Curry was elected Director of UAW Region 8 in June 2014 at the 36th UAW Constitutional Convention in Detroit after having served four years as the region’s assistant director.

As Region 8 director, Curry was instrumental in securing new labor agreements with various parts suppliers. In July 2015, under his leadership, the region successfully organized the first gaming bargaining unit of Region 8 as part of a coalition of four other unions to represent the Horseshoe Casino in Baltimore, Maryland. In October 2017, the combined coalition reached its first individual collective bargaining agreements. UAW Local 17 represents the table dealers. Under Curry’s leadership, the region also won an election for representation at MGM National Harbor in Oxon Hill, Maryland, in June 2018, bringing 1,250 new members into the union.

A North Carolina native and military veteran, Curry served three years on active duty in the U.S. Army and five years in the U.S. Army Reserve.

He is a graduate of the University of North Carolina at Charlotte with a Bachelor of Science degree in Business Administration / Finance. He holds a Master of Business Administration, MBA, degree from the University of Alabama.

Curry joined the UAW in July 1992, when he was hired as a truck assembler at Freightliner Trucks in Mount Holly, North Carolina, (now Daimler Trucks, NA) and later became a quality assurance inspector. He remained in that position until 2004. He served on the local’s civil rights committee and as a delegate for the area A. Philip Randolph Chapter. From 1998 to 2004, UAW Local 5285 members elected him to serve in numerous leadership positions, including as UAW Constitutional Convention delegate, chairman of the trustees, financial secretary-treasurer and alternate committeeperson. He also served as chairman of the UAW North Carolina State Political Action Committee, executive board vice president of the North Carolina AFL-CIO and as a UAW member organizer on the 2003 and 2004 Freightliner organizing drives in Cleveland, Gastonia and High Point, North Carolina.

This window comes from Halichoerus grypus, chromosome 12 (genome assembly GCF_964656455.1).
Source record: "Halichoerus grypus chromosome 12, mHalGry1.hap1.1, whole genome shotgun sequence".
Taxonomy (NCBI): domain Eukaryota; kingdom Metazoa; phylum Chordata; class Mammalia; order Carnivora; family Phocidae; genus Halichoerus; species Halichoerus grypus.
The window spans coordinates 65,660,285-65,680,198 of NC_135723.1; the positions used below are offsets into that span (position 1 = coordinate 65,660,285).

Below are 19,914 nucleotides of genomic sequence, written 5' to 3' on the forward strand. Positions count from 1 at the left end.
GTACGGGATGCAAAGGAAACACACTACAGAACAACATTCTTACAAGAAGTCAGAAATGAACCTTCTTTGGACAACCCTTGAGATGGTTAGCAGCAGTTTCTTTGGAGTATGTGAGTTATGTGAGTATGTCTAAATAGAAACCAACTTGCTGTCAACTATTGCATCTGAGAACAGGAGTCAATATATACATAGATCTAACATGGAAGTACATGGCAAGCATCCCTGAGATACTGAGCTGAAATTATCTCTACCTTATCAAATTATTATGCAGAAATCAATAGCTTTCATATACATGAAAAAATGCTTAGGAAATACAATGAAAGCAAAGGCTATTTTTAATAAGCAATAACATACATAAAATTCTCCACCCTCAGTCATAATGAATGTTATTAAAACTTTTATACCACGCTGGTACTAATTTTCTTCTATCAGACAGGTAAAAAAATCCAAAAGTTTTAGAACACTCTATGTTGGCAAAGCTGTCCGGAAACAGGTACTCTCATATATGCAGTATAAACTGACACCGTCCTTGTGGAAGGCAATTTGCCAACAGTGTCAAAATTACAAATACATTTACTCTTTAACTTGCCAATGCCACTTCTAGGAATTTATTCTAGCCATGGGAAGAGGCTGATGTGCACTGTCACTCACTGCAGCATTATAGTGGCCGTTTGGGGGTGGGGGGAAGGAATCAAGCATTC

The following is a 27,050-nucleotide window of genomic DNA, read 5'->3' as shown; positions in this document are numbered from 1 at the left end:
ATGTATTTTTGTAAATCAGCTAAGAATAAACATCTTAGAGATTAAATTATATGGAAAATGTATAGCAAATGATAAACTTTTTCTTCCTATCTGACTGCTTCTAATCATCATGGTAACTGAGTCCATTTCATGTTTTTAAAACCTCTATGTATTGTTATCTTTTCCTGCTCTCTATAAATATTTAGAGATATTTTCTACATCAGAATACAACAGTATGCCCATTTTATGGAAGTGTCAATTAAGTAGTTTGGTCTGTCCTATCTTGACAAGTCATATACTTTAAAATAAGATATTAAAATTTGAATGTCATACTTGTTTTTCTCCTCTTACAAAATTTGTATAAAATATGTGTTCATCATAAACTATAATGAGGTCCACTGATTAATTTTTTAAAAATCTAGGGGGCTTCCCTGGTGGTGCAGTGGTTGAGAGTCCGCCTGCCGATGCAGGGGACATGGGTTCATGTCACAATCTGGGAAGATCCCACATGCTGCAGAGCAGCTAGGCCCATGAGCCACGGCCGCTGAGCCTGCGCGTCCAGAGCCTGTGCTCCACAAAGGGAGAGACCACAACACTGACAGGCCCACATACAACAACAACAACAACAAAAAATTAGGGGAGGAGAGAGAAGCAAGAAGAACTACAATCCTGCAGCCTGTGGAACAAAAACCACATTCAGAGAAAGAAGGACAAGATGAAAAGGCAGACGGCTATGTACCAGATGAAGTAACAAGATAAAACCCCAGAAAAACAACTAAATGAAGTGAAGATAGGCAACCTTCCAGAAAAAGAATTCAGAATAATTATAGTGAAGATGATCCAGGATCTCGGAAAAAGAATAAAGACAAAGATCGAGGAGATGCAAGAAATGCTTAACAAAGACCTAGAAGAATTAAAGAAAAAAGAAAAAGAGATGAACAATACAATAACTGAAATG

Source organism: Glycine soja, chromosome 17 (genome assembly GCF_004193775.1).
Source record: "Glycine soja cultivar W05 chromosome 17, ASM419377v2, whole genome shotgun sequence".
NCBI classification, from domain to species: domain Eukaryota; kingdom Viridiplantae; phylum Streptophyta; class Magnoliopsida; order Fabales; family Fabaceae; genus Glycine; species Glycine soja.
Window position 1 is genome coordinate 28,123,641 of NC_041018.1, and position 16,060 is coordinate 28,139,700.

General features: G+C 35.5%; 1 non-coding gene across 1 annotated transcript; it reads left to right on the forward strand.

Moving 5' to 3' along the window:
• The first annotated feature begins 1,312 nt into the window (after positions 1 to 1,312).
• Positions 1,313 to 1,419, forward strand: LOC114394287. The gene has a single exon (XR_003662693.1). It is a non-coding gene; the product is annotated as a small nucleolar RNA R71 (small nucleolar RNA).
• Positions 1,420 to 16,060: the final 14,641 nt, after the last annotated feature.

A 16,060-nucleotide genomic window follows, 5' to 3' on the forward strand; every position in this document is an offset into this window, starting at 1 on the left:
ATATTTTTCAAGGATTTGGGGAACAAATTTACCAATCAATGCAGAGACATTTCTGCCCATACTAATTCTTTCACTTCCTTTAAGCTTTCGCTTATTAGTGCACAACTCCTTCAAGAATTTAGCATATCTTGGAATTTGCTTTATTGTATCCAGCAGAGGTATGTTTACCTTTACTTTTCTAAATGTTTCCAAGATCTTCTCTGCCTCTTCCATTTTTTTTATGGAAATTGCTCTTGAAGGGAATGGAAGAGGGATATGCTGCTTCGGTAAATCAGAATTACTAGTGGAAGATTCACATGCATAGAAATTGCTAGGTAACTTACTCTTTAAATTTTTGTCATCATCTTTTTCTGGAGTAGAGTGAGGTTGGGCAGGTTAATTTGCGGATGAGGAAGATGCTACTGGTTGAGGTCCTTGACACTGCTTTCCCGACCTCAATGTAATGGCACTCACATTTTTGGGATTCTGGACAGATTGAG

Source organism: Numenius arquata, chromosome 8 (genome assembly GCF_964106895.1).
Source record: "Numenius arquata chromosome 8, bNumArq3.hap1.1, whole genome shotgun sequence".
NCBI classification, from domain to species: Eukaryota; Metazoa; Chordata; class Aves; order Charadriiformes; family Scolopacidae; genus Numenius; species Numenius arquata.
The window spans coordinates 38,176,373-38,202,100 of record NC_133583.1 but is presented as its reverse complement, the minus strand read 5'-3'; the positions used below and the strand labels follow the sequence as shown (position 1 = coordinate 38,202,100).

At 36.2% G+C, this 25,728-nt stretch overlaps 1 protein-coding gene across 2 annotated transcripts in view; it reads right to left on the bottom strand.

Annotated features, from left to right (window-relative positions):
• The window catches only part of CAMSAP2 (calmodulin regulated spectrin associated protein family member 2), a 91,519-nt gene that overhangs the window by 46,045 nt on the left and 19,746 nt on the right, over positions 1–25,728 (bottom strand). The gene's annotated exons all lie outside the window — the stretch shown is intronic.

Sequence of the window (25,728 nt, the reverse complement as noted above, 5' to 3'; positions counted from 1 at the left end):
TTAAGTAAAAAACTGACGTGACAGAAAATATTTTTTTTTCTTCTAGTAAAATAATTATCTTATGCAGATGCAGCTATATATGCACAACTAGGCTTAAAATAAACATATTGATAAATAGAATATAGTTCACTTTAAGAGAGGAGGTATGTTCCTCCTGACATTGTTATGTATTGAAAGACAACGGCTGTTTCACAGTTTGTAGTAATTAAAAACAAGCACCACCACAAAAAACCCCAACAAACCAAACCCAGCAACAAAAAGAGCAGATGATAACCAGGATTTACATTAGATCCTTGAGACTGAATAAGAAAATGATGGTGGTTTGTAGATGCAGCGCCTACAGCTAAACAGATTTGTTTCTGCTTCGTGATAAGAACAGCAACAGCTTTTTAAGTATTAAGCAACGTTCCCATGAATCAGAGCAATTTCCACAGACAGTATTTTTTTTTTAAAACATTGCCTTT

In October 2004, UAW President Ron Gettelfinger appointed him as an International representative assigned to Region 8. His assignment as a servicing representative included aerospace, automotive (Chrysler, Ford, and General Motors facilities), heavy truck, and numerous automotive supplier locations in Alabama and Tennessee. He was responsible for collective bargaining, arbitration, organizing, political action and other bargaining-unit assignments. In June 2010, he was appointed Region 8 assistant director by then–Region 8 Director Gary Casteel.

Curry was elected as a 2012 Democratic National Convention alternate delegate on behalf of the state of Tennessee and later became a full voting delegate at the convention.

He is the 2017 recipient of the A. Philip Randolph Leon Lynch Lifetime Achievement Award, 2017 recipient of the Tennessee State AFL-CIO Presidential Award, the 2018 PR Latta Rank and File Award from the North Carolina AFL-CIO, as well as the 2019 National Newspaper Press Association’s National Leadership Award.

A longtime grassroots activist, Curry is a member of Mount Zion Baptist Church in Nashville, a Silver Life member of the NAACP, and member of the national NAACP Board of Directors. He is also an active member of numerous community and social organizations including but not limited to the Michigan State Democratic Party, American Legion Post 177 in Murfreesboro, Tennessee, Unique Masonic Lodge #85, Charlotte Consistory #35, and Rameses Temple #51 in Charlotte, North Carolina.